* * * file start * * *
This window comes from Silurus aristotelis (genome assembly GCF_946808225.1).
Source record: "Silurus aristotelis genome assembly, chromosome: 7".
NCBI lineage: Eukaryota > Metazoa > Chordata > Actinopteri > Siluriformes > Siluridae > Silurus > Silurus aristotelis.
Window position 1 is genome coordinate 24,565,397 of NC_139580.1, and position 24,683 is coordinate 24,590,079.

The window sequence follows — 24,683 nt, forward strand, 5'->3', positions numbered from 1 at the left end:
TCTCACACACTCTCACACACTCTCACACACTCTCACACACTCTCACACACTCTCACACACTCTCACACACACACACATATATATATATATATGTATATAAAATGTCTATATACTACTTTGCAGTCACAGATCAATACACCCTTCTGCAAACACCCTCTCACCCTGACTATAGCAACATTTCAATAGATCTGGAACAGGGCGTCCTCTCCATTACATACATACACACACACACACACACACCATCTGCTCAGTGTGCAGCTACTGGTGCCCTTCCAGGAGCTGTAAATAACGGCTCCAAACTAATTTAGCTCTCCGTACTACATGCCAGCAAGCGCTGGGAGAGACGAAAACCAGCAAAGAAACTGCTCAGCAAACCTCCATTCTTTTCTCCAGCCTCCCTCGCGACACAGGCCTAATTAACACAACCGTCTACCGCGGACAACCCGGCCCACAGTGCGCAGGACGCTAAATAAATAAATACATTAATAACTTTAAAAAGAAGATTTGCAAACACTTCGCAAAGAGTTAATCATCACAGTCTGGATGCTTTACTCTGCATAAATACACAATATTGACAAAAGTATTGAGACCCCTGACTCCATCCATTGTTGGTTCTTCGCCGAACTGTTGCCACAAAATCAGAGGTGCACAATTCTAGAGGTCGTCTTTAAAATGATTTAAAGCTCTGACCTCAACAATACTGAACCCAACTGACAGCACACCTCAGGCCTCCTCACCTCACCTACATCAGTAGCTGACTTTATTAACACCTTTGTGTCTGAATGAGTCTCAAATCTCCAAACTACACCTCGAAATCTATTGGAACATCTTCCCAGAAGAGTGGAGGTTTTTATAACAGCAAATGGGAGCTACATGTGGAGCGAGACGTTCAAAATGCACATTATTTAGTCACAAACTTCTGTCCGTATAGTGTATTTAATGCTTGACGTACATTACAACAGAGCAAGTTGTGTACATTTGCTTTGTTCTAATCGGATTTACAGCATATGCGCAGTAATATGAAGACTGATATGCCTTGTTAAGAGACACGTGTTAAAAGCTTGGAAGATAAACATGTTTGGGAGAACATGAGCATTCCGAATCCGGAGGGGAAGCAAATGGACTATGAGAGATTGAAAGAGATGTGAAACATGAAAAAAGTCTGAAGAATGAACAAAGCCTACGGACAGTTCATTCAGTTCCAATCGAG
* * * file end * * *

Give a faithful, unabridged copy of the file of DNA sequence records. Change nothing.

This window comes from Silurus aristotelis (genome assembly GCF_946808225.1).
Source record: "Silurus aristotelis genome assembly, chromosome: 7".
NCBI lineage: Eukaryota > Metazoa > Chordata > Actinopteri > Siluriformes > Siluridae > Silurus > Silurus aristotelis.
Window position 1 is genome coordinate 24,565,397 of NC_139580.1, and position 24,683 is coordinate 24,590,079.

The window sequence follows — 24,683 nt, forward strand, 5'->3', positions numbered from 1 at the left end:
TCTCACACACTCTCACACACTCTCACACACTCTCACACACTCTCACACACTCTCACACACTCTCACACACACACACATATATATATATATATGTATATAAAATGTCTATATACTACTTTGCAGTCACAGATCAATACACCCTTCTGCAAACACCCTCTCACCCTGACTATAGCAACATTTCAATAGATCTGGAACAGGGCGTCCTCTCCATTACATACATACACACACACACACACACACCATCTGCTCAGTGTGCAGCTACTGGTGCCCTTCCAGGAGCTGTAAATAACGGCTCCAAACTAATTTAGCTCTCCGTACTACATGCCAGCAAGCGCTGGGAGAGACGAAAACCAGCAAAGAAACTGCTCAGCAAACCTCCATTCTTTTCTCCAGCCTCCCTCGCGACACAGGCCTAATTAACACAACCGTCTACCGCGGACAACCCGGCCCACAGTGCGCAGGACGCTAAATAAATAAATACATTAATAACTTTAAAAAGAAGATTTGCAAACACTTCGCAAAGAGTTAATCATCACAGTCTGGATGCTTTACTCTGCATAAATACACAATATTGACAAAAGTATTGAGACCCCTGACTCCATCCATTGTTGGTTCTTCGCCGAACTGTTGCCACAAAATCAGAGGTGCACAATTCTAGAGGTCGTCTTTAAAATGATTTAAAGCTCTGACCTCAACAATACTGAACCCAACTGACAGCACACCTCAGGCCTCCTCACCTCACCTACATCAGTAGCTGACTTTATTAACACCTTTGTGTCTGAATGAGTCTCAAATCTCCAAACTACACCTCGAAATCTATTGGAACATCTTCCCAGAAGAGTGGAGGTTTTTATAACAGCAAATGGGAGCTACATGTGGAGCGAGACGTTCAAAATGCACATTATTTAGTCACAAACTTCTGTCCGTATAGTGTATTTAATGCTTGACGTACATTACAACAGAGCAAGTTGTGTACATTTGCTTTGTTCTAATCGGATTTACAGCATATGCGCAGTAATATGAAGACTGATATGCCTTGTTAAGAGACACGTGTTAAAAGCTTGGAAGATAAACATGTTTGGGAGAACATGAGCATTCCGAATCCGGAGGGGAAGCAAATGGACTATGAGAGATTGAAAGAGATGTGAAACATGAAAAAAGTCTGAAGAATGAACAAAGCCTACGGACAGTTCATTCAGTTCCAATCGAG